peep scope 760
Peep sights are the way to go if you prefer to stick to iron sights. A low-power scope is a more accurate option and provides better low-light operations.

Q: What’s your opinion on the use of a peep sight on a .30-30? I have had years of success with one on my old Marlin while I hunt our acreage in Sydenham Township/Grey County.

Rob McConachie, Owen Sound

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A: OOD’s Guns and ammo columnists Linda Miller and Keith Cunningham respond: 

Keith started his hunting with a .30-30 Marlin with peep sights (in Bruce County), so we have a fondness for that combination! If you must shoot iron sights, peeps are certainly the best alternative.

The big thing about iron sights is that you must align the front and rear very accurately to get an accurate shot. For example, if the sight radius (distance between front and rear sights) is a half a metre and you misalign the sights by 1 mm, you’ll have an accumulating error of 1 mm per half-metre of range. So a 100-metre shot would be off by 200 mm. It’s said that the average person can only discern a 2-mm mis-alignment. This would cause a shot to be off by 400 mm (about 16 inches).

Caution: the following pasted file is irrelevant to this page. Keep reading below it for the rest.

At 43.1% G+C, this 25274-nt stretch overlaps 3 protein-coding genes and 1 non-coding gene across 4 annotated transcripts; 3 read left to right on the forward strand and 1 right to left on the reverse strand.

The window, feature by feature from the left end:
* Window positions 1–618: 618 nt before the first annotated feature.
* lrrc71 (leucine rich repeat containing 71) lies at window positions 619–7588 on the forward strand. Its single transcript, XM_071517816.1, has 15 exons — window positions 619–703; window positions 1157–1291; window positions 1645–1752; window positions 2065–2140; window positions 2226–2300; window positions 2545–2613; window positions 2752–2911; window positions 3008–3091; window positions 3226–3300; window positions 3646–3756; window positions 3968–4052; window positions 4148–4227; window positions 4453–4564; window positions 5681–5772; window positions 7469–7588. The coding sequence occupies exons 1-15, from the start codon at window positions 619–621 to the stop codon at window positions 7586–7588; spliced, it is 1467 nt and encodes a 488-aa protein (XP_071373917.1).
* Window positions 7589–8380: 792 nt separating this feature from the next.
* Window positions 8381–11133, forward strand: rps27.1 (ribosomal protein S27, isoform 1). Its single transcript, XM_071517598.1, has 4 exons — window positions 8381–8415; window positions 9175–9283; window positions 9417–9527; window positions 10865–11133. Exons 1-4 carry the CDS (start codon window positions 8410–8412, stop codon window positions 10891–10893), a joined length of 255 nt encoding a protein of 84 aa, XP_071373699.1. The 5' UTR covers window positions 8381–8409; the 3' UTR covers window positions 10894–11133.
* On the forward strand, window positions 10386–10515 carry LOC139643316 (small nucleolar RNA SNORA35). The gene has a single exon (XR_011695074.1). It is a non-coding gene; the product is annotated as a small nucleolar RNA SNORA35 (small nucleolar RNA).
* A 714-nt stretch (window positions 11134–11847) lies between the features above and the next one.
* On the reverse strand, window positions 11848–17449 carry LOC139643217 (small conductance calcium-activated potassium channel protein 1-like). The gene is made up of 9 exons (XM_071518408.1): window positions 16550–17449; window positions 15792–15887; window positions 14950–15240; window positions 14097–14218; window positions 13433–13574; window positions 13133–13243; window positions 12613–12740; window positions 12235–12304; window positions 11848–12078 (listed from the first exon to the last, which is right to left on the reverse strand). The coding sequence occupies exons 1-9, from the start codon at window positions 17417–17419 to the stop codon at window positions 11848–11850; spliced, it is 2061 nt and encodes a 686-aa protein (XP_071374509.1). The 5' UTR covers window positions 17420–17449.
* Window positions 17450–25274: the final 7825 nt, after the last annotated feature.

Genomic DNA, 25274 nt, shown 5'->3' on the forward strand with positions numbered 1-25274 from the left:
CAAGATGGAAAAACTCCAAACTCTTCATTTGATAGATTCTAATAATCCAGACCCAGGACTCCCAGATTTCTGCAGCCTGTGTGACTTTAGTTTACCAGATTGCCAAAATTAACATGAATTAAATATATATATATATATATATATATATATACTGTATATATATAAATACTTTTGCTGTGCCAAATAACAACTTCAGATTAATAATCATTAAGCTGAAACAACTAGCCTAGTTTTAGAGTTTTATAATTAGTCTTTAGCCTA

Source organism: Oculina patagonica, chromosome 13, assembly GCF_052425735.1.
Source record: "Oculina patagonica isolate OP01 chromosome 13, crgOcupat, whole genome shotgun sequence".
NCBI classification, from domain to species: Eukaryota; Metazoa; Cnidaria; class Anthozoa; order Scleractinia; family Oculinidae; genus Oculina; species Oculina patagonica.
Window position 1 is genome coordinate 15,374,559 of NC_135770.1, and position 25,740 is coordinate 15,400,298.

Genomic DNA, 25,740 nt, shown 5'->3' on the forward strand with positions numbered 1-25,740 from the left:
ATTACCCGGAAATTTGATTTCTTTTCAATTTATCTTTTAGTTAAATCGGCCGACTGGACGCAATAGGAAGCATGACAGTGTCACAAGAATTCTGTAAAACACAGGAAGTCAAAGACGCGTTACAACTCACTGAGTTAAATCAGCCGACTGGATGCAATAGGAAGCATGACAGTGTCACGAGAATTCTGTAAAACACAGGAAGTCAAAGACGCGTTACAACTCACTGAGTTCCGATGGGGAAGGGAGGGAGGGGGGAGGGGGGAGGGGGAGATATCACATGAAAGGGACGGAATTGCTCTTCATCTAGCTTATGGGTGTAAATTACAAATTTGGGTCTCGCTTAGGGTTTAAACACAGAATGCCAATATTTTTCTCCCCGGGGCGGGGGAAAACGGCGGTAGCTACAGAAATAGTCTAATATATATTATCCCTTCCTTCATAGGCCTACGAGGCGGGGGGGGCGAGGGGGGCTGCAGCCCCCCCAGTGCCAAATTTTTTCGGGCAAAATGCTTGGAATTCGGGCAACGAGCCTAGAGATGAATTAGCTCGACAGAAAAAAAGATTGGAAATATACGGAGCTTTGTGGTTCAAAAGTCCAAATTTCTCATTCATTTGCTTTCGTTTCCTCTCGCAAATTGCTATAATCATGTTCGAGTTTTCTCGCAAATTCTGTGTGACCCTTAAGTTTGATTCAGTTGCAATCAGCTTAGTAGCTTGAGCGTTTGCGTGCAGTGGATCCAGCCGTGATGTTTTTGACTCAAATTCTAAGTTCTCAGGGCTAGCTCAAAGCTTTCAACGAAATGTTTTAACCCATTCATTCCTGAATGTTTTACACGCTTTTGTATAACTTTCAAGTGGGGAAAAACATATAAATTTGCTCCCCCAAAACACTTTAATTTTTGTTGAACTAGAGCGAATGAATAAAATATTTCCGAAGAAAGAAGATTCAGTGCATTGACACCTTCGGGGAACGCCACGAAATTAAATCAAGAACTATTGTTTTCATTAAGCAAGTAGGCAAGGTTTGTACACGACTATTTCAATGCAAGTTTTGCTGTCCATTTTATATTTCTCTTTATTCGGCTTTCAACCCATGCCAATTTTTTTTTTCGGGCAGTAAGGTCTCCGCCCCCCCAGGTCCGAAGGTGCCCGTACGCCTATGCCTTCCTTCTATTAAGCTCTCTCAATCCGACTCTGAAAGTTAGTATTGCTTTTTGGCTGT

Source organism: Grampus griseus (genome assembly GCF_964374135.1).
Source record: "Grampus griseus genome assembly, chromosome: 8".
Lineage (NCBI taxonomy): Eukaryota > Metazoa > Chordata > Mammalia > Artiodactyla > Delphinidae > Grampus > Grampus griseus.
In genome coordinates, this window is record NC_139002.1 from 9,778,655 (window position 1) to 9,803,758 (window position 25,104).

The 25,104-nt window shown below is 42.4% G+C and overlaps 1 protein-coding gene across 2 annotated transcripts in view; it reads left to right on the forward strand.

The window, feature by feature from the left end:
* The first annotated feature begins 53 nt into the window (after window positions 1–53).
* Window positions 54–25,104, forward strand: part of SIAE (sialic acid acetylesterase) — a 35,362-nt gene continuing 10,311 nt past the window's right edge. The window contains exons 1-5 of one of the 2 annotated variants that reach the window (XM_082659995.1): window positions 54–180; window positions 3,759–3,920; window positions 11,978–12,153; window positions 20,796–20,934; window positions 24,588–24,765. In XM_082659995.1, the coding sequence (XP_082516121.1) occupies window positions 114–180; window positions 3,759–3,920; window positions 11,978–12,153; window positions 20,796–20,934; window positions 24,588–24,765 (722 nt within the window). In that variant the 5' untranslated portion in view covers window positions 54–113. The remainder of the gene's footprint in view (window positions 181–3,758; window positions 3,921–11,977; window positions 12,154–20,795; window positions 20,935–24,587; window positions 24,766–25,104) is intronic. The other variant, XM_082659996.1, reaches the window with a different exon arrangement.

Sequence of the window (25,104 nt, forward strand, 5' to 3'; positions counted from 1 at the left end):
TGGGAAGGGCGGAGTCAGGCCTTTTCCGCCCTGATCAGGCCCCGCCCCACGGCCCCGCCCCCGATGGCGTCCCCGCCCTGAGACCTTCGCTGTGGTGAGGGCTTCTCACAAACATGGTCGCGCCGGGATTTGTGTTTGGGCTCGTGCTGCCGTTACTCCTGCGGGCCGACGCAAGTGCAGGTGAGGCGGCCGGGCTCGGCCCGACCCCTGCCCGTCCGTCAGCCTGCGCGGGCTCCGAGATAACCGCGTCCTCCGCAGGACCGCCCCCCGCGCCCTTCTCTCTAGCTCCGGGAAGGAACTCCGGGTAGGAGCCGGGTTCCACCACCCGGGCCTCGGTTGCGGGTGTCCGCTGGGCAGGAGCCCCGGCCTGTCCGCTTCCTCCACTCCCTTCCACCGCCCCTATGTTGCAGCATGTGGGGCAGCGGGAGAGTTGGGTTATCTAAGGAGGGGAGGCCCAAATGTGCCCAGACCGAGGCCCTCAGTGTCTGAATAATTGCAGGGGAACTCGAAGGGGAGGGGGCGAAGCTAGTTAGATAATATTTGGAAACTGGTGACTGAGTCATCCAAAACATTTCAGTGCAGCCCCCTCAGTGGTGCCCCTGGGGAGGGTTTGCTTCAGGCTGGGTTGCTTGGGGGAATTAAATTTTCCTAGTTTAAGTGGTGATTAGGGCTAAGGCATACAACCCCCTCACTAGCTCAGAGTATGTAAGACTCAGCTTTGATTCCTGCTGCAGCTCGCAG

We now use and recommend low-power telescopic sights. You don’t have to align front and rear, just put the reticle (crosshairs) on your target and shoot. The other nice thing about a telescopic sight is that it’s easier to properly identify game at dawn and dusk when you usually expect the most action.

Originally published in the August 2021 issue of Ontario OUT of DOORS magazine.

Linda and Keith own and operate the MilCun Training Centre ( near Haliburton, Ontario. They are the authors of the bestselling books The Wind Book for Rifle Shooters and The Secrets of Mental Marksmanship. Reach Linda or Keith at

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